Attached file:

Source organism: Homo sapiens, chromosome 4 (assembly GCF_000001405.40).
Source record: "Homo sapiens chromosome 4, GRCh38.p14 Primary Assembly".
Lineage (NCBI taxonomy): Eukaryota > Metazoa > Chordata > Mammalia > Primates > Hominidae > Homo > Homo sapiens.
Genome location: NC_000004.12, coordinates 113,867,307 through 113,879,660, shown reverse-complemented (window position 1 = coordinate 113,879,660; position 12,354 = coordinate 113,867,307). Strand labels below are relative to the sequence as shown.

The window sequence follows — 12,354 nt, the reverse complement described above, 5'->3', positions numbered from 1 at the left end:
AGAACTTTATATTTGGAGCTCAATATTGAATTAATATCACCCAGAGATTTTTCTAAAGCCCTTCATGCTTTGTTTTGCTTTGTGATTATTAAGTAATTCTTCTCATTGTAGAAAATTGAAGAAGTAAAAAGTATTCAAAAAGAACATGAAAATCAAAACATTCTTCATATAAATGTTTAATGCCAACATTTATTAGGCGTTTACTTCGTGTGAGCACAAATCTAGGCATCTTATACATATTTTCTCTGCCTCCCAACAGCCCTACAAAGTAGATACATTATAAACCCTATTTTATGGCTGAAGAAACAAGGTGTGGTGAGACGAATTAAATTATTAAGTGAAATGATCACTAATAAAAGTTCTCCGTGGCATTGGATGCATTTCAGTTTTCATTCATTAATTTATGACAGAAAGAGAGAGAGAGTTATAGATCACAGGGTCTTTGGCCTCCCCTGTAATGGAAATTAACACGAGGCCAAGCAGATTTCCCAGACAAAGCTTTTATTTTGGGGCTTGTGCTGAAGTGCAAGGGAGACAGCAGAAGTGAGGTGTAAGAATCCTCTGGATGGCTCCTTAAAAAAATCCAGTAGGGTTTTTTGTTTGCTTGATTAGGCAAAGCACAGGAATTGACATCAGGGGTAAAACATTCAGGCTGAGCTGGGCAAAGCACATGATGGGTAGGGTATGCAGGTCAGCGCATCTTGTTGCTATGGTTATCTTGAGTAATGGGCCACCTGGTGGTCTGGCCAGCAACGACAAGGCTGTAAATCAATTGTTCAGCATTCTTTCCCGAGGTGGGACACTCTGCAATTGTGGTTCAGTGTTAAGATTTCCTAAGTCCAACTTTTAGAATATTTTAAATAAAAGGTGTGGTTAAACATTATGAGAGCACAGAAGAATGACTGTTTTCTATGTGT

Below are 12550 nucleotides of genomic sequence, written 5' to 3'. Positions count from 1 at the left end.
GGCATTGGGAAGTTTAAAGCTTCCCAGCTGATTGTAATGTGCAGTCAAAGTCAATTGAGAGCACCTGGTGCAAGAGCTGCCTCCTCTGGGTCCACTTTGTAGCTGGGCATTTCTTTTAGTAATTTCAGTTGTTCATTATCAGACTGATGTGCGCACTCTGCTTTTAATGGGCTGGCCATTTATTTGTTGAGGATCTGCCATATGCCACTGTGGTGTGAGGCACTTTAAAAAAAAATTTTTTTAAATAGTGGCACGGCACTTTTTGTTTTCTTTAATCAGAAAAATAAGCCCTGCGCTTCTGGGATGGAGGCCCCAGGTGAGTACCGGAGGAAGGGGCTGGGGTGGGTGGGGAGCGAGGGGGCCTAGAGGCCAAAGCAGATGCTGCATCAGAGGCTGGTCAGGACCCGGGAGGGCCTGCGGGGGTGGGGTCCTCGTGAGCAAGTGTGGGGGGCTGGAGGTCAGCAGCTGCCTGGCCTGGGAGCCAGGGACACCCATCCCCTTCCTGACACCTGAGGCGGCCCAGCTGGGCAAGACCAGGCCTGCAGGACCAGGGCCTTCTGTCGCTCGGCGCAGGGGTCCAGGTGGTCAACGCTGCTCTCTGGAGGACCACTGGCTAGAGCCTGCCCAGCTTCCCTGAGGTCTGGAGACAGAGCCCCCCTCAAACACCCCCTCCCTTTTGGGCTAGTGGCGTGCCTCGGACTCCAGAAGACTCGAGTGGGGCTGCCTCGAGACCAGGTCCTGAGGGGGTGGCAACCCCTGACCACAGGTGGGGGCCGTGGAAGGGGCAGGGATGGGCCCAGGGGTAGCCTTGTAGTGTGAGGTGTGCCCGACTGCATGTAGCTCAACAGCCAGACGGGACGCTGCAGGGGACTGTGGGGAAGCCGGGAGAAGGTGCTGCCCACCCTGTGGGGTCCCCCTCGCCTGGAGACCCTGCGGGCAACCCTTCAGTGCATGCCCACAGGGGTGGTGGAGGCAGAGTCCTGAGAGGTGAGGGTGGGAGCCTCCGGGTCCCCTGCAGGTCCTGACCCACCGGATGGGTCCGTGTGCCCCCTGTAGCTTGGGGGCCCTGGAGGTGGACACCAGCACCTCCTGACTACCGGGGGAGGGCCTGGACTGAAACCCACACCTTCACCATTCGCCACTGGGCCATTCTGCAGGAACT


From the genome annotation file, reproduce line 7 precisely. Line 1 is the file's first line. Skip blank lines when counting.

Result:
Below are 12550 nucleotides of genomic sequence, written 5' to 3'. Positions count from 1 at the left end.